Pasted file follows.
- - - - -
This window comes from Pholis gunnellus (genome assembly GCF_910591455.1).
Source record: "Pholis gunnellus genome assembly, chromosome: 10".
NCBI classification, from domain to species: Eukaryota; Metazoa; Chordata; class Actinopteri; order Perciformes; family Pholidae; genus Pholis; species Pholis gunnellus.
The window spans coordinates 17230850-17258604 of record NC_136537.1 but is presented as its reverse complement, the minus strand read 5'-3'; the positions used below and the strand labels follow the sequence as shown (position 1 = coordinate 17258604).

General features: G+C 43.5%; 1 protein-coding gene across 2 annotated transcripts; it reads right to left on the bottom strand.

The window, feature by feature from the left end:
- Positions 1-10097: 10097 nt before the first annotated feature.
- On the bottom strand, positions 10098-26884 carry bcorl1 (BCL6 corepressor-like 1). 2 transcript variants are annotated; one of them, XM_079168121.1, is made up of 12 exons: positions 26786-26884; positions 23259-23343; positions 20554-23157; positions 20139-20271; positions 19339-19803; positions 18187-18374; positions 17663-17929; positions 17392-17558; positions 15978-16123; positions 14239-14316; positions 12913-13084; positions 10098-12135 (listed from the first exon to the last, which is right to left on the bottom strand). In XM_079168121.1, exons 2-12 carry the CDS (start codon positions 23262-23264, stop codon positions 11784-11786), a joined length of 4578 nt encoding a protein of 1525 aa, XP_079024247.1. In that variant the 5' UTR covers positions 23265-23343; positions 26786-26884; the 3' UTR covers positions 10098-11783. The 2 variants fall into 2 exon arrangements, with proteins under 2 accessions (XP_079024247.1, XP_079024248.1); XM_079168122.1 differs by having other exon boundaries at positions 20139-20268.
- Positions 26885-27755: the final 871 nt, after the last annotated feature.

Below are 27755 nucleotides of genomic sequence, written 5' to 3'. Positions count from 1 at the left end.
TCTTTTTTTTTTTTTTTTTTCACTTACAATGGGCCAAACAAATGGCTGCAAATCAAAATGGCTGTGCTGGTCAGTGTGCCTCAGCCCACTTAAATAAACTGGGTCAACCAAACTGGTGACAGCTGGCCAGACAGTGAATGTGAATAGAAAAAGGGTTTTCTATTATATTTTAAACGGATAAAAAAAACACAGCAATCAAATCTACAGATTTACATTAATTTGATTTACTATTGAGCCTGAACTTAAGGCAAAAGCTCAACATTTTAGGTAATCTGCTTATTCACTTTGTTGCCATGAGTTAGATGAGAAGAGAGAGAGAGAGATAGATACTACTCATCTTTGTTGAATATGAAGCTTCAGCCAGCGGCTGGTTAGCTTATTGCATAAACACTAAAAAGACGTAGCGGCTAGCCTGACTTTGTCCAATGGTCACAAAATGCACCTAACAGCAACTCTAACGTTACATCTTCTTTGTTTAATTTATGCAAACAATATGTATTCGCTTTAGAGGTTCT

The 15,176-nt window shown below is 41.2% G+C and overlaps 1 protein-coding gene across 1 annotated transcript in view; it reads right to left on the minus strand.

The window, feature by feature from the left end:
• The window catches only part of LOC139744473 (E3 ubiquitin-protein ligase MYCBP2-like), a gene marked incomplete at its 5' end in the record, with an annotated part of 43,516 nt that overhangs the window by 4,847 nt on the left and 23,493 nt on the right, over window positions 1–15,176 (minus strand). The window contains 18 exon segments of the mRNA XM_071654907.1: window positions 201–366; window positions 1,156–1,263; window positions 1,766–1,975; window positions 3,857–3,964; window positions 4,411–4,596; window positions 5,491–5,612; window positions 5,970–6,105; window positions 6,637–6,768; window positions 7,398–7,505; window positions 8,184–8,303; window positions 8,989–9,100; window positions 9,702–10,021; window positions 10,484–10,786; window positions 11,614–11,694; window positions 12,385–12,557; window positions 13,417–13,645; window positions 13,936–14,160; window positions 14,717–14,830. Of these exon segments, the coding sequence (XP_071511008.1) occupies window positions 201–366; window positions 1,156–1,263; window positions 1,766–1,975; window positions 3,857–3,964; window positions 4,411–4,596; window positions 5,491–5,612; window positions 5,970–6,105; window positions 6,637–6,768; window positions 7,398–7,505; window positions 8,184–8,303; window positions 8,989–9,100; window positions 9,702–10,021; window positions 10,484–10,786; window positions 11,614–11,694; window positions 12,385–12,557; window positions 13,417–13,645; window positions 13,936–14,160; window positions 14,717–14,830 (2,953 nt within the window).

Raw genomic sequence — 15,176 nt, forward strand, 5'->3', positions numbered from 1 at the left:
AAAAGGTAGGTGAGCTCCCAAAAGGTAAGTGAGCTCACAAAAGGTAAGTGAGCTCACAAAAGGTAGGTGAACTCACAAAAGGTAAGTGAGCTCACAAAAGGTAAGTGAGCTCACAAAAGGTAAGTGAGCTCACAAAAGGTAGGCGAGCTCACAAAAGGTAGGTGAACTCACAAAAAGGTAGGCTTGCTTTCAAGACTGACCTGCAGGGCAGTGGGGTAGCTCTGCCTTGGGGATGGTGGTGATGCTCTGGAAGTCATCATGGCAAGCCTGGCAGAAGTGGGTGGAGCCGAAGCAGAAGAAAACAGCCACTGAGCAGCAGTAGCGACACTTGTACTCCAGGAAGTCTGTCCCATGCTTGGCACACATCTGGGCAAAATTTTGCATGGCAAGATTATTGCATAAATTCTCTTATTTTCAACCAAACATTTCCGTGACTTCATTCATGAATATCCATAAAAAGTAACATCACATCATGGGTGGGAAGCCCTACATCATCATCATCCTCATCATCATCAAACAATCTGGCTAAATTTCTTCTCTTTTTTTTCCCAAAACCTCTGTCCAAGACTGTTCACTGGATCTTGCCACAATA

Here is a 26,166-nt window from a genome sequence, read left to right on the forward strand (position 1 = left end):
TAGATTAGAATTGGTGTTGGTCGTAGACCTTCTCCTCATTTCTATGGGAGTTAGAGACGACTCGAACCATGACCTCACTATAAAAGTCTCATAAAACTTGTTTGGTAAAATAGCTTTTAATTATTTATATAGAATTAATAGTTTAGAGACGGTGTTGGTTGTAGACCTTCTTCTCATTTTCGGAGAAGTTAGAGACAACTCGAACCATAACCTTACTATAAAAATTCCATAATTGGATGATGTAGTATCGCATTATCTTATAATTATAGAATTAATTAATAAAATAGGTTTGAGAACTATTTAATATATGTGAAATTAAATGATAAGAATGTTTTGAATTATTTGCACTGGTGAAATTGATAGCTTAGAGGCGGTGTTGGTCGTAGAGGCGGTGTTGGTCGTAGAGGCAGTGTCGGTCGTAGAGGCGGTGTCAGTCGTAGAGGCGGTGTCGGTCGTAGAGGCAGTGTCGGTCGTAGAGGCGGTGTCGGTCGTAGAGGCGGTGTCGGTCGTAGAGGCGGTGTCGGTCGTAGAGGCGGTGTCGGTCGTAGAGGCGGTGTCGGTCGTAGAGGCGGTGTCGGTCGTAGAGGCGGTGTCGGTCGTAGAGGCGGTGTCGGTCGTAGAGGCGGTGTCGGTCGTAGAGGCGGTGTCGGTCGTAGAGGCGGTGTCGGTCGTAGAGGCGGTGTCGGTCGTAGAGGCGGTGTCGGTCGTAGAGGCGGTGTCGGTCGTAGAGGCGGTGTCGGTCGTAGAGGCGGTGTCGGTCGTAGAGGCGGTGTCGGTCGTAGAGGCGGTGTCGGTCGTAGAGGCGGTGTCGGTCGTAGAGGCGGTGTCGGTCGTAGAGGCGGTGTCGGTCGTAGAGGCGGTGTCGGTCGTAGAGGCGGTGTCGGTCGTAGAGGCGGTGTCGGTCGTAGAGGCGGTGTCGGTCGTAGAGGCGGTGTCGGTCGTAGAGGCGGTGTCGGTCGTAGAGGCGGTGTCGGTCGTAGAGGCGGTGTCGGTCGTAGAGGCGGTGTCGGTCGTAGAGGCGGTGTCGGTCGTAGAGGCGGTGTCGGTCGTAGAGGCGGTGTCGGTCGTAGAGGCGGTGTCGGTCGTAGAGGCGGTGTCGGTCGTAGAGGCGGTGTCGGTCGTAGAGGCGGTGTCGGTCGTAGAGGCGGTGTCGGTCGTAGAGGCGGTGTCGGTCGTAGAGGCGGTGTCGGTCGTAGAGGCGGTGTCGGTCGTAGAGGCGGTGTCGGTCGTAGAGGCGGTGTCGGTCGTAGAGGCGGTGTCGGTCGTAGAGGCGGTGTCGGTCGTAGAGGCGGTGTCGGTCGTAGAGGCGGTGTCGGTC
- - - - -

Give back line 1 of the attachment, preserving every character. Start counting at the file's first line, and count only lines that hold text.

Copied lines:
This window comes from Pholis gunnellus (genome assembly GCF_910591455.1).